f. Macroeconomic conditions such as deterioration in general economic conditions, limitations on accessing capital, fluctuations in foreign exchange rates, or other developments in equity and credit markets that could affect significant inputs used to determine the fair value of the indefinite-lived intangible asset.

An entity should also consider:

  • “Positive and mitigating events and circumstances that could affect the significant inputs used to determine the fair value of the indefinite-lived intangible asset.” However, positive and mitigating evidence should not be viewed as a rebuttable presumption that an entity does not need to perform the quantitative fair value calculation.
  • The difference between the carrying amount and the recently calculated fair value of the indefinite-lived intangible asset.
  • Whether the carrying amount of the indefinite-lived intangible asset has changed.

The events and circumstances that have an impact on the inputs used to determine the most recent fair value of the indefinite-lived intangible asset should be evaluated individually and in their totality as a result of weighing the significance of each factor to determine whether it is more likely than not that the asset is impaired.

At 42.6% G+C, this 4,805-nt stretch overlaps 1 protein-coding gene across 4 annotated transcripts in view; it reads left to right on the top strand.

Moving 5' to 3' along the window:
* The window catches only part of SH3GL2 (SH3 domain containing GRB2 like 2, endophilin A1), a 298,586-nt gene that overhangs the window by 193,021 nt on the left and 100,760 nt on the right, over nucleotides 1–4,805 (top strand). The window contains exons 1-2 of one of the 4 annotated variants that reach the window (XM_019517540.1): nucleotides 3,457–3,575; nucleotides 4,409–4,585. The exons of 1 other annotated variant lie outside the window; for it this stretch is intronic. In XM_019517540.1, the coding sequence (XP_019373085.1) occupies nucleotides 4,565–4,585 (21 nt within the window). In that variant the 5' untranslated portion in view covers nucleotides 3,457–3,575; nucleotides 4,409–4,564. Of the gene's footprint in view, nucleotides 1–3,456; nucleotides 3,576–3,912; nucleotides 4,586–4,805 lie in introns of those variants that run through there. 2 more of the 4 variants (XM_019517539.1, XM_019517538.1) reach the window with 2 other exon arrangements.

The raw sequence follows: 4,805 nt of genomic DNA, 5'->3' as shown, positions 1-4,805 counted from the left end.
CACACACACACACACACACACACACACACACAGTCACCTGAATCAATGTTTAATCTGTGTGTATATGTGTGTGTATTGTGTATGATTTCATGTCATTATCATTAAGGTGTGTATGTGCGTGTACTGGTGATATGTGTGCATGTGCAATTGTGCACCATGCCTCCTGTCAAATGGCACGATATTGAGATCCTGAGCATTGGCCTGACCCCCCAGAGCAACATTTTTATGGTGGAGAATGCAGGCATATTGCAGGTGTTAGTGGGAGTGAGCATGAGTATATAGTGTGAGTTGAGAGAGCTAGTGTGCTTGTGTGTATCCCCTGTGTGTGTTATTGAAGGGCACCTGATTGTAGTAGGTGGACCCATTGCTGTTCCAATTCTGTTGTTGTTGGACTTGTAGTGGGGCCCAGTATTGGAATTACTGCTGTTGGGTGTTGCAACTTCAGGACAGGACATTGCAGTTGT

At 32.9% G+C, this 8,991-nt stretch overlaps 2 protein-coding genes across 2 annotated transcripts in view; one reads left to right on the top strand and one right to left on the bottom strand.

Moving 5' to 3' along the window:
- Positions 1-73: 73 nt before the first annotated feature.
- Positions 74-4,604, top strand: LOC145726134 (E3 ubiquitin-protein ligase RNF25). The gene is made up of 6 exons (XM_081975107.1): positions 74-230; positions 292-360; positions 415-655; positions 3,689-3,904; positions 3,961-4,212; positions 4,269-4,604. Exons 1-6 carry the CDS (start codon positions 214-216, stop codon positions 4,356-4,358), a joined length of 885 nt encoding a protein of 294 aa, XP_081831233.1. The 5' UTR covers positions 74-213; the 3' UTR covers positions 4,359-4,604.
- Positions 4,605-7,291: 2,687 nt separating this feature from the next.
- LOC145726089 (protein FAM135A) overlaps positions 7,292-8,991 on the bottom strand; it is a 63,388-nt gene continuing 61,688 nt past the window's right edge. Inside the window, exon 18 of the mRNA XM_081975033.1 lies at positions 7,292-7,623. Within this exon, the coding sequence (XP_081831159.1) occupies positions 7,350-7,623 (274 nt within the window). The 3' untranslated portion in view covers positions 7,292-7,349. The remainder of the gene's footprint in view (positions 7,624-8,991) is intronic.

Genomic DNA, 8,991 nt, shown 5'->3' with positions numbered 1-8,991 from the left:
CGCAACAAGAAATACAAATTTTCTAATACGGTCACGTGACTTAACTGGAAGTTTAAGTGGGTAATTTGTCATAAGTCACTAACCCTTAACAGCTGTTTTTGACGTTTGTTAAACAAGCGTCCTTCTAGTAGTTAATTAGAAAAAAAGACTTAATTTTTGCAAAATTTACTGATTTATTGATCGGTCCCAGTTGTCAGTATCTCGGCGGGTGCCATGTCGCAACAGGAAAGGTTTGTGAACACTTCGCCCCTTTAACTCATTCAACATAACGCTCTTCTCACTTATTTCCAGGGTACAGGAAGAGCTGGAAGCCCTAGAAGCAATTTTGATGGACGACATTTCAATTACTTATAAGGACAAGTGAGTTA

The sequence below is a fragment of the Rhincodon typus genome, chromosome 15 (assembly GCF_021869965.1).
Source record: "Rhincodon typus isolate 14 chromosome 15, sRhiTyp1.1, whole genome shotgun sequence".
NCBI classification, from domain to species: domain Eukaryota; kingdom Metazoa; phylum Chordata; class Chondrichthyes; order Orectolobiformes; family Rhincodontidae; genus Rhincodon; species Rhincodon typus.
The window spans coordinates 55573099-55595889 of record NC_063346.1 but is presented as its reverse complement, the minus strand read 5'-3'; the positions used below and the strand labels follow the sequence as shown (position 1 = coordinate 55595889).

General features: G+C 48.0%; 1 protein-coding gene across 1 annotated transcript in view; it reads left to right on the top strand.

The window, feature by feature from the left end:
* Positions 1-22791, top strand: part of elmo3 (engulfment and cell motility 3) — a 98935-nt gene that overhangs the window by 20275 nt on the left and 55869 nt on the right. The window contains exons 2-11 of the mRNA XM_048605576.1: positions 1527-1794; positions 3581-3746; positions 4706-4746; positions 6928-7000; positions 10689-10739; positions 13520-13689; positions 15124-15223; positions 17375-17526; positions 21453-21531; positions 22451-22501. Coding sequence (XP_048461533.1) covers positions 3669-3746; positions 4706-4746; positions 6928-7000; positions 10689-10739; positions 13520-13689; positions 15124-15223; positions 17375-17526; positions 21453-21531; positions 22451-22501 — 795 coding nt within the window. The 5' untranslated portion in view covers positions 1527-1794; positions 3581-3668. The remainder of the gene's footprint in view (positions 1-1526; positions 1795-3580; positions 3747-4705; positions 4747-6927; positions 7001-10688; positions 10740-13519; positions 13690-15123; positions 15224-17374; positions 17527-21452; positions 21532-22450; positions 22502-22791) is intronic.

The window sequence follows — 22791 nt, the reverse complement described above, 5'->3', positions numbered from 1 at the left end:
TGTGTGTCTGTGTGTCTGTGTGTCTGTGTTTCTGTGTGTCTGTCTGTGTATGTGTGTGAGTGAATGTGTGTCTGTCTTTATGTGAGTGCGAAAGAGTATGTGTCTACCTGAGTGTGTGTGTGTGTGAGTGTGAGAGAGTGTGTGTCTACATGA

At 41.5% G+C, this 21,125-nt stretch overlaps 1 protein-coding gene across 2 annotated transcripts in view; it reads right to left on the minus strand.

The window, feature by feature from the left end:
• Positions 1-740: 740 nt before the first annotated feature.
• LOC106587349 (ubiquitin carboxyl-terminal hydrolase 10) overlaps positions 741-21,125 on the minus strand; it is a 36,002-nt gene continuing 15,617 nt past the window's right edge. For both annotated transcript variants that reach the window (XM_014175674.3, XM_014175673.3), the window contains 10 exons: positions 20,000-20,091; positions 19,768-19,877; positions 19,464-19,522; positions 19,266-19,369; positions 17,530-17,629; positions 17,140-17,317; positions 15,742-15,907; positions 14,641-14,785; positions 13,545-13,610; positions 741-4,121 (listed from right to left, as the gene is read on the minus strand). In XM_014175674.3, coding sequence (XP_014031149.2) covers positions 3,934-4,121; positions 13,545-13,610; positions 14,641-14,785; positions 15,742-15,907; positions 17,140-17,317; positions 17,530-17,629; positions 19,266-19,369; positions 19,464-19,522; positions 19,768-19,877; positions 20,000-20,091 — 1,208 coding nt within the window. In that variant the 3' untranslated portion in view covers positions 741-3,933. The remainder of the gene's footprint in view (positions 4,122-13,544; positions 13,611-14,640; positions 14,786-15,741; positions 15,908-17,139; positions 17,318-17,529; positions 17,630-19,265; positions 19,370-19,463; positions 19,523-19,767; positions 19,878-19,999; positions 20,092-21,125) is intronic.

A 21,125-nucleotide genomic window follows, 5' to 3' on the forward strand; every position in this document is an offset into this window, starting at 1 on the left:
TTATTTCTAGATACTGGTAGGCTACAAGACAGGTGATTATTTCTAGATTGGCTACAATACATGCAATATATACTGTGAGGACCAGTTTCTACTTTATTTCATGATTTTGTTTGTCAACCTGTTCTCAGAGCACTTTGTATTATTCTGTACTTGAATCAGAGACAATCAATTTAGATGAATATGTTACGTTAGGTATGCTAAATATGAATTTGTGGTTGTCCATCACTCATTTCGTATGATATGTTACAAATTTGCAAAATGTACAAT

Editor’s Note: While the Board decided not to include in the guidance a specific length of time between the impairment testing date and the most recent calculation of fair value, paragraph BC15 of the ASU’s Basis for Conclusions notes that “the more time that elapses since an entity last calculated the fair value of an indefinite-lived intangible asset, the more difficult it may be to make a conclusion about whether it is more likely than not that an indefinite-lived intangible asset is impaired solely on the basis of a qualitative assessment of relevant events and circumstances.”